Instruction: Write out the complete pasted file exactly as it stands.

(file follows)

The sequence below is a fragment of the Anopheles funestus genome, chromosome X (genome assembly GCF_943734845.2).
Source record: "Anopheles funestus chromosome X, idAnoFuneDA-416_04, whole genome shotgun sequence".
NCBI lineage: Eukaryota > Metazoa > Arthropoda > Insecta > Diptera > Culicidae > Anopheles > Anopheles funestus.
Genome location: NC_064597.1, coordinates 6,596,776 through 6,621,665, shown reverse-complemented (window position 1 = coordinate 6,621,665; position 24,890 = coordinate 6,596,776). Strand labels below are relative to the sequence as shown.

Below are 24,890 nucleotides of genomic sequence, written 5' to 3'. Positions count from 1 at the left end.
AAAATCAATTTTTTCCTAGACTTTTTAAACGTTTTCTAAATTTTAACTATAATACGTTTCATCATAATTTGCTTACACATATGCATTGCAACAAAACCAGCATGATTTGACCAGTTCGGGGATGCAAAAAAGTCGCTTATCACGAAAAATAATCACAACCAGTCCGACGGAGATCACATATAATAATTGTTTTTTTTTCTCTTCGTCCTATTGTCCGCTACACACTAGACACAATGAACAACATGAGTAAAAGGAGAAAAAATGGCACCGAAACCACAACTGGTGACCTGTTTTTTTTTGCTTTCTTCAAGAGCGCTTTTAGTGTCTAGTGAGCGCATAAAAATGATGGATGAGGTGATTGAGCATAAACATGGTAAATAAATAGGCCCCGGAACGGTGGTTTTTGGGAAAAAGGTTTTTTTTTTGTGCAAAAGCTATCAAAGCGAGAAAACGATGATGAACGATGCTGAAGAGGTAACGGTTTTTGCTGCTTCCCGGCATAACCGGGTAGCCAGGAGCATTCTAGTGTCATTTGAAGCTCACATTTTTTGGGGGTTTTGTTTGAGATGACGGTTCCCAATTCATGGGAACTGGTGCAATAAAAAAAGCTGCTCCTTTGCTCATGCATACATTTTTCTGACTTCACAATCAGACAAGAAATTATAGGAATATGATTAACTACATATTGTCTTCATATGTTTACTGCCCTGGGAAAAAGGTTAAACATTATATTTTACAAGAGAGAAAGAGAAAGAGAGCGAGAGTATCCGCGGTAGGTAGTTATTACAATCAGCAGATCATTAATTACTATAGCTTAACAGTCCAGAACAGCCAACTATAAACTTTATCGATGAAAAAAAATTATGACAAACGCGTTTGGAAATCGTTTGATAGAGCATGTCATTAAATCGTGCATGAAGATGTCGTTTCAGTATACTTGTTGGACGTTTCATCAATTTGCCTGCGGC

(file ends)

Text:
The sequence below is a fragment of the Anopheles funestus genome, chromosome X (genome assembly GCF_943734845.2).
Source record: "Anopheles funestus chromosome X, idAnoFuneDA-416_04, whole genome shotgun sequence".
NCBI lineage: Eukaryota > Metazoa > Arthropoda > Insecta > Diptera > Culicidae > Anopheles > Anopheles funestus.
Genome location: NC_064597.1, coordinates 6,596,776 through 6,621,665, shown reverse-complemented (window position 1 = coordinate 6,621,665; position 24,890 = coordinate 6,596,776). Strand labels below are relative to the sequence as shown.

Below are 24,890 nucleotides of genomic sequence, written 5' to 3'. Positions count from 1 at the left end.
AAAATCAATTTTTTCCTAGACTTTTTAAACGTTTTCTAAATTTTAACTATAATACGTTTCATCATAATTTGCTTACACATATGCATTGCAACAAAACCAGCATGATTTGACCAGTTCGGGGATGCAAAAAAGTCGCTTATCACGAAAAATAATCACAACCAGTCCGACGGAGATCACATATAATAATTGTTTTTTTTTCTCTTCGTCCTATTGTCCGCTACACACTAGACACAATGAACAACATGAGTAAAAGGAGAAAAAATGGCACCGAAACCACAACTGGTGACCTGTTTTTTTTTGCTTTCTTCAAGAGCGCTTTTAGTGTCTAGTGAGCGCATAAAAATGATGGATGAGGTGATTGAGCATAAACATGGTAAATAAATAGGCCCCGGAACGGTGGTTTTTGGGAAAAAGGTTTTTTTTTTGTGCAAAAGCTATCAAAGCGAGAAAACGATGATGAACGATGCTGAAGAGGTAACGGTTTTTGCTGCTTCCCGGCATAACCGGGTAGCCAGGAGCATTCTAGTGTCATTTGAAGCTCACATTTTTTGGGGGTTTTGTTTGAGATGACGGTTCCCAATTCATGGGAACTGGTGCAATAAAAAAAGCTGCTCCTTTGCTCATGCATACATTTTTCTGACTTCACAATCAGACAAGAAATTATAGGAATATGATTAACTACATATTGTCTTCATATGTTTACTGCCCTGGGAAAAAGGTTAAACATTATATTTTACAAGAGAGAAAGAGAAAGAGAGCGAGAGTATCCGCGGTAGGTAGTTATTACAATCAGCAGATCATTAATTACTATAGCTTAACAGTCCAGAACAGCCAACTATAAACTTTATCGATGAAAAAAAATTATGACAAACGCGTTTGGAAATCGTTTGATAGAGCATGTCATTAAATCGTGCATGAAGATGTCGTTTCAGTATACTTGTTGGACGTTTCATCAATTTGCCTGCGGC